Stealth Dome Lights|
As you may or may not know, the 1990-1995 Miatas didn't have any type of overhead light from the factory. The only light was from either one or two knee level "dome" lights that did little more than light up your feet.
I wanted to just get another one of the knee lights and mount it on the windshield header, but was having a hard time finding them. Others have removed their sun visors and replaced the with lights. I however like the visors and plan on keeping them. Finally I said "forget it!" and came up with what turns out to be a much more elegant looking solution.
There is one for driver and one for passenger. Yes, believe it or not they put out enough light to read a map or CD case. The light has a soft blue hue to it, which has the side effect of looking damn cool at night.
The power is tapped from the knee light wires, so they both come on when the doors are opened. Additionally, they can both be turned on by the passenger or driver by the respective switch. The holes for the switches and lights were knocked out with a Dremel.
Total install time: 1 hour.
Side effects: The way I wired them (as simply as possible) all of the lights are activated by the new switches. This means both "dome" lights and also the knee light come on when you hit either switch. Additionally, when the car is running the buzzer goes off when you turn on the lights thinking that the door is open. All of these issues could be easily changed with a little more thought, however I've always hated the door buzzer anyway and ripped it out. :-)
- Two switches
- Two white LEDs
These particular LEDs are very small (2mm) and put out white light with an empasis on blue. There are higher output LEDs out there. They come in every possible color, however I recommend white as to make color map reading possible.
- Two 750 ohm resistors
- Three vampire taps (also called quick-splice connectors)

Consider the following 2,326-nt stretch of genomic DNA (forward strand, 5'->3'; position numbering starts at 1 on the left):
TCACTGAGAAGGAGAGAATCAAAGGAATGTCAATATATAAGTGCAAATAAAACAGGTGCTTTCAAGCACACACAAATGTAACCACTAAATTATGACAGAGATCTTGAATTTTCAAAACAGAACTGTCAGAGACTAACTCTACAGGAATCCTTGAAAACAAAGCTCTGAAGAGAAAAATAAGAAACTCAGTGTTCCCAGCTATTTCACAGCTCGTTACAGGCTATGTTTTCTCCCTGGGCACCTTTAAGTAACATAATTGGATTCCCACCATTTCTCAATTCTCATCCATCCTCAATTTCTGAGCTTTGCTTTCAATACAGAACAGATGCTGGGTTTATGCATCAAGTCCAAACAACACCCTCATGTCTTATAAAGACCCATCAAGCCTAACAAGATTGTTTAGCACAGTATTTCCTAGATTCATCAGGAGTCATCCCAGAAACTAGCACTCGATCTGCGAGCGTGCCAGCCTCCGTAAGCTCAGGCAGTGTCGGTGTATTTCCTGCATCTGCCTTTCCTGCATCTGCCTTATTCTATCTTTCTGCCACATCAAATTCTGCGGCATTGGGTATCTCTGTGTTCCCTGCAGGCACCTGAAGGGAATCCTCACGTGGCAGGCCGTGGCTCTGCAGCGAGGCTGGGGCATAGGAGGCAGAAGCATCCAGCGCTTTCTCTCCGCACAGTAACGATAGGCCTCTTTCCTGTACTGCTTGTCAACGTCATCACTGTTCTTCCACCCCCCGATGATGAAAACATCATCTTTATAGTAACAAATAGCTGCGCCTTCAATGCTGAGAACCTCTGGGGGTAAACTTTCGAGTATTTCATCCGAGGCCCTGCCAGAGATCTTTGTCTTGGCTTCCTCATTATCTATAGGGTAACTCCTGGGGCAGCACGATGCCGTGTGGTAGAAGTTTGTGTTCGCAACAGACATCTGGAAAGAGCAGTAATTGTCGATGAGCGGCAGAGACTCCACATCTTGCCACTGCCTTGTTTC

- Remove the sunvisor and top latch from the windshield header. You will need a large Torx wrench/screwdriver for the top latches.
- Pull the rubber weather stripping from the side of the A pillar. This will give you access to the plastic part of the pillar.
- You will need to carfully pry the plastic part of the A pillar away from the metal part to run the wires. There are two metal clips holding it to the metal frame. I stuck a thin screw driver between the two and snapped them apart. The clip stays on the plastic part, not the metal part. Techincally, you could just hide the wires under the rubber weatherstripping, but I prefer this way.
- The circuit diagram:
- IMPORTANT! The current must always flow through the resistor! It doesn't matter which side of the LED gets the resistor, but it must be there or the LED will burn out.
- Remember that the power going into the knee lights is a switched ground setup, unlike the more common switched positive you would find most other circuits. This is important because the LED only lights when put in the right way (backwards shouldn't hurt it as long as the resistor is in place).
- Drill the hole for the LED at an angle so that it is pointing towards your lap (where you want the light to shine).
- I had to bend the tabs of the switch down to make it fit in the space provided. Other switches with a more narrow mounting depth do exist.
- Tell all your friends how cool you are and show them your handywork.
Copyleft Mark Leinhos
Last modified 08/04/15
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